Silver Alert issued for 8-month-old girl missing from Indianapolis

After a milder Thursday a new heat wave is on the way

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Storms are exiting and settling south ahead of a approaching cold front late Wednesday.  We are about to get a real treat weather-wise here Thursday.
A few stronger storms will lead to heavy downpours and colder air rushing out in front the storms will produce shelf clouds.  An example of these clouds from our own Zack Myers near Franklin in Johnson county just before 4 pm Wednesday.
Locally heavy rain fell late day with over 4" in Columbus and wide-spread flash flooding concerns in portions of Jackson., Jennings and Bartholomew counties .  A flash flood warning is in effect until 11 pm.
After the storms the dew point is as awfully high and more typical of south Florida Wednesday afternoon.   It won't last - a wind shifting, cold front is coming!
It will be a refreshing change later tonight and the humidity falls and northwest winds freshen up. Low temperatures will drop into the upper 50s by daybreak Thursday!   Enjoy it - it will be short lived.
A new heat wave will begin as the weekend opens. A passing warm front Friday morning will shift winds and flood the state with higher humidity and warmer temperatures. Starting Saturday, 90-degree temperatures will be area-wide and the heat will build through Fathers Day then extend into early next week. High temperatures will near the record highs for the dates and combined with high humidity will produce a heat index nearing 100°.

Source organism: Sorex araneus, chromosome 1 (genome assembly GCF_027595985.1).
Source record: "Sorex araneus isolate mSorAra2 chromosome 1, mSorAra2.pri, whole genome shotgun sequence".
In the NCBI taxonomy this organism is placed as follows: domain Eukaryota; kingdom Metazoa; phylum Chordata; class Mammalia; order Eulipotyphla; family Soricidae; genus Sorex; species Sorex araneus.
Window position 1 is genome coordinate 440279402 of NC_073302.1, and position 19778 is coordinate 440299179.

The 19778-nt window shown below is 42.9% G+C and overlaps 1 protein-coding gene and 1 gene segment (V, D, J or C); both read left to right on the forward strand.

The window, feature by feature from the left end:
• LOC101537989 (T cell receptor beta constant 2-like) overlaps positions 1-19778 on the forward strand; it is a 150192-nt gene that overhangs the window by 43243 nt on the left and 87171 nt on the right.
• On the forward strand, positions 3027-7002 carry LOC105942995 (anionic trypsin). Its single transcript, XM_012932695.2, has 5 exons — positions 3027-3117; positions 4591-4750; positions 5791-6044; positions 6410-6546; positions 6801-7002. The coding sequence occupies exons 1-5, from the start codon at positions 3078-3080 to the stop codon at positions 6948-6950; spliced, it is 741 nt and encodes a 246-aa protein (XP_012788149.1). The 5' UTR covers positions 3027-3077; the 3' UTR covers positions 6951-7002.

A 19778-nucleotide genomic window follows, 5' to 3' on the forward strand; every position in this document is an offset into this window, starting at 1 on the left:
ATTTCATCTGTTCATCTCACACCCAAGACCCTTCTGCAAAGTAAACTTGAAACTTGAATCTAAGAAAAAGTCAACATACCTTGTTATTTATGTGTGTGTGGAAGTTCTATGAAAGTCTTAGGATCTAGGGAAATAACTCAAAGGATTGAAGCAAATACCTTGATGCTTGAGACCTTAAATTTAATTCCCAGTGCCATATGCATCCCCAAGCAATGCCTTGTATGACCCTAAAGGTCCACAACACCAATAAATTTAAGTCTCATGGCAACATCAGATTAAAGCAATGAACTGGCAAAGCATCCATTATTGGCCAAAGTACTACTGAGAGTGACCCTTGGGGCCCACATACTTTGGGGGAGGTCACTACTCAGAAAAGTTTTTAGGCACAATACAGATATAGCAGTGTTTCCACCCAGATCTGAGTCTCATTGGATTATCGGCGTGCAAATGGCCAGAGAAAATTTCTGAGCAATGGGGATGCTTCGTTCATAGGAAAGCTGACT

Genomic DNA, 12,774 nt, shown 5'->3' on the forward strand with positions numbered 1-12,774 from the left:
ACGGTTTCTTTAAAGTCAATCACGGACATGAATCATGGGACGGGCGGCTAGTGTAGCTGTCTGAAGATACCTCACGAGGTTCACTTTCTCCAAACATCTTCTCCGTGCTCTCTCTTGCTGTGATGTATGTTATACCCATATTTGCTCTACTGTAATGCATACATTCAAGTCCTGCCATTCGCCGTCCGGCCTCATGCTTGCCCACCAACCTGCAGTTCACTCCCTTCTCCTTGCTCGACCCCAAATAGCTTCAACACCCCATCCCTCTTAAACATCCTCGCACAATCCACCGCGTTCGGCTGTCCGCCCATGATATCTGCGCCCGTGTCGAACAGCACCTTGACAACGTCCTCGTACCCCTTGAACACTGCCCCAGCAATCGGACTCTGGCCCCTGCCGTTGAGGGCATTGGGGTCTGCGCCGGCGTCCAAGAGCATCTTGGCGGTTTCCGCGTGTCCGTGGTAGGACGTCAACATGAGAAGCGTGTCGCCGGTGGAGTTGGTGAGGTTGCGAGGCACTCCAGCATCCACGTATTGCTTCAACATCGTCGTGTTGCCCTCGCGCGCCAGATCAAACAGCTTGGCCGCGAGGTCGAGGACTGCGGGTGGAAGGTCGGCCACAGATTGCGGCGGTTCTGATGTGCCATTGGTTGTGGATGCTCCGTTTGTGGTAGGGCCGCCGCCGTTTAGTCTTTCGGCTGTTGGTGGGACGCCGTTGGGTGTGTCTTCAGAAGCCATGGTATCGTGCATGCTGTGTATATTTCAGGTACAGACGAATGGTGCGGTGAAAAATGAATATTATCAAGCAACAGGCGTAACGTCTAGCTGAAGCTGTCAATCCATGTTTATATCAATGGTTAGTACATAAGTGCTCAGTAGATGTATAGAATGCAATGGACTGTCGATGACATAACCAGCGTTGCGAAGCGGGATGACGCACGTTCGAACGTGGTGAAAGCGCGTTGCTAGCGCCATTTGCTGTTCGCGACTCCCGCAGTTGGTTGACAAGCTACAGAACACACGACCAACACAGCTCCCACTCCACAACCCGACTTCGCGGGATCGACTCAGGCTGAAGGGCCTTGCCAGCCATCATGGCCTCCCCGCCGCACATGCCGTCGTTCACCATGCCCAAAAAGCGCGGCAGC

We are projecting Sunday to reach 94° making this year the hottest Father's Day in 24 years.  Father's Day 2010 (90°), 2007 (93°) and 1995 (90°) are the most recent 90-degree days for the holiday.  This year will be the hottest since 1994's 95°!
Father's Day dates back to 1910 when it was first celebrated in Washington state,  but it did not become a federal holiday until 1972.  We scanned weather records back to 1950 but given that the holiday wasn't official since 1972 it is 1994 as  the hottest on record.  
Little to no storm threat is expected as an upper-level high pressure sits overhead. This 'hot dome' will keep rain minimal and temperatures high into the middle of next week!
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